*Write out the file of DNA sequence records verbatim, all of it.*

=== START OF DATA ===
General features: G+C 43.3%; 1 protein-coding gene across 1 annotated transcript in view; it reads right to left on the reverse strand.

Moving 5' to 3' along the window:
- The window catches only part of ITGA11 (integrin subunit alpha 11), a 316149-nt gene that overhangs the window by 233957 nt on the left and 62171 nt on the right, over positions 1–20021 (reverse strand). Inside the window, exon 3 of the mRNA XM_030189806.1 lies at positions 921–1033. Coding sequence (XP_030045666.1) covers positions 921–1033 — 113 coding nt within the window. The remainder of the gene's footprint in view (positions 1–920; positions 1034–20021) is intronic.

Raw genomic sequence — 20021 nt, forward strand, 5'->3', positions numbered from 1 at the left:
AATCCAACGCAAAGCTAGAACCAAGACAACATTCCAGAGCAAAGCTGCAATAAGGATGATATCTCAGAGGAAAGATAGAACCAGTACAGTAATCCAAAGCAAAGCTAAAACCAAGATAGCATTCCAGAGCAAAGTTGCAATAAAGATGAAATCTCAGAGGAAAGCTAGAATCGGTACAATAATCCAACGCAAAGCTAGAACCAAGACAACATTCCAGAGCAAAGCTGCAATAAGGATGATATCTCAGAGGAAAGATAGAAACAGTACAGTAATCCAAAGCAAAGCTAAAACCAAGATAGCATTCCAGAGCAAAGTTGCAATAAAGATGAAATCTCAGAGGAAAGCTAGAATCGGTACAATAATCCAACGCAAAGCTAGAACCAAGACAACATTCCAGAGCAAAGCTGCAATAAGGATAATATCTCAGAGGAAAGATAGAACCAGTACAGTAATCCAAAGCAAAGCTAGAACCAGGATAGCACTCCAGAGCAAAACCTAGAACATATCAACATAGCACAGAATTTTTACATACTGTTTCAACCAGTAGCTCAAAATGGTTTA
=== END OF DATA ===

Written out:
General features: G+C 43.3%; 1 protein-coding gene across 1 annotated transcript in view; it reads right to left on the reverse strand.

Moving 5' to 3' along the window:
- The window catches only part of ITGA11 (integrin subunit alpha 11), a 316149-nt gene that overhangs the window by 233957 nt on the left and 62171 nt on the right, over positions 1–20021 (reverse strand). Inside the window, exon 3 of the mRNA XM_030189806.1 lies at positions 921–1033. Coding sequence (XP_030045666.1) covers positions 921–1033 — 113 coding nt within the window. The remainder of the gene's footprint in view (positions 1–920; positions 1034–20021) is intronic.

Raw genomic sequence — 20021 nt, forward strand, 5'->3', positions numbered from 1 at the left:
AATCCAACGCAAAGCTAGAACCAAGACAACATTCCAGAGCAAAGCTGCAATAAGGATGATATCTCAGAGGAAAGATAGAACCAGTACAGTAATCCAAAGCAAAGCTAAAACCAAGATAGCATTCCAGAGCAAAGTTGCAATAAAGATGAAATCTCAGAGGAAAGCTAGAATCGGTACAATAATCCAACGCAAAGCTAGAACCAAGACAACATTCCAGAGCAAAGCTGCAATAAGGATGATATCTCAGAGGAAAGATAGAAACAGTACAGTAATCCAAAGCAAAGCTAAAACCAAGATAGCATTCCAGAGCAAAGTTGCAATAAAGATGAAATCTCAGAGGAAAGCTAGAATCGGTACAATAATCCAACGCAAAGCTAGAACCAAGACAACATTCCAGAGCAAAGCTGCAATAAGGATAATATCTCAGAGGAAAGATAGAACCAGTACAGTAATCCAAAGCAAAGCTAGAACCAGGATAGCACTCCAGAGCAAAACCTAGAACATATCAACATAGCACAGAATTTTTACATACTGTTTCAACCAGTAGCTCAAAATGGTTTA